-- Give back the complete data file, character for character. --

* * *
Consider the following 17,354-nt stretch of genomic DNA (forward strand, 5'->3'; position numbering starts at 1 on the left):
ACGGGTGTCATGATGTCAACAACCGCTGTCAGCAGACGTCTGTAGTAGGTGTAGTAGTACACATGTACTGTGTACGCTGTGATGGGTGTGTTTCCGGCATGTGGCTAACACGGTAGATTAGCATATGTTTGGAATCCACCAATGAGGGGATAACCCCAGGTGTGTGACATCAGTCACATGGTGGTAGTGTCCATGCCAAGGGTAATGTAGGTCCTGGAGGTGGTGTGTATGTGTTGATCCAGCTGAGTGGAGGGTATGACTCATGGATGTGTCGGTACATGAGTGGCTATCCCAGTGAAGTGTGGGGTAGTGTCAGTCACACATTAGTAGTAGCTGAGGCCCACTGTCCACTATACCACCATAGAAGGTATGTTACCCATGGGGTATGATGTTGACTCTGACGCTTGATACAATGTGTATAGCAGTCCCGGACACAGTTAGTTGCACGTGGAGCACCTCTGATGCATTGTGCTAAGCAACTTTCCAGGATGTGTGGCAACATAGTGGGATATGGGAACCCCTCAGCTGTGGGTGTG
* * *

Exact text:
Consider the following 17,354-nt stretch of genomic DNA (forward strand, 5'->3'; position numbering starts at 1 on the left):
ACGGGTGTCATGATGTCAACAACCGCTGTCAGCAGACGTCTGTAGTAGGTGTAGTAGTACACATGTACTGTGTACGCTGTGATGGGTGTGTTTCCGGCATGTGGCTAACACGGTAGATTAGCATATGTTTGGAATCCACCAATGAGGGGATAACCCCAGGTGTGTGACATCAGTCACATGGTGGTAGTGTCCATGCCAAGGGTAATGTAGGTCCTGGAGGTGGTGTGTATGTGTTGATCCAGCTGAGTGGAGGGTATGACTCATGGATGTGTCGGTACATGAGTGGCTATCCCAGTGAAGTGTGGGGTAGTGTCAGTCACACATTAGTAGTAGCTGAGGCCCACTGTCCACTATACCACCATAGAAGGTATGTTACCCATGGGGTATGATGTTGACTCTGACGCTTGATACAATGTGTATAGCAGTCCCGGACACAGTTAGTTGCACGTGGAGCACCTCTGATGCATTGTGCTAAGCAACTTTCCAGGATGTGTGGCAACATAGTGGGATATGGGAACCCCTCAGCTGTGGGTGTG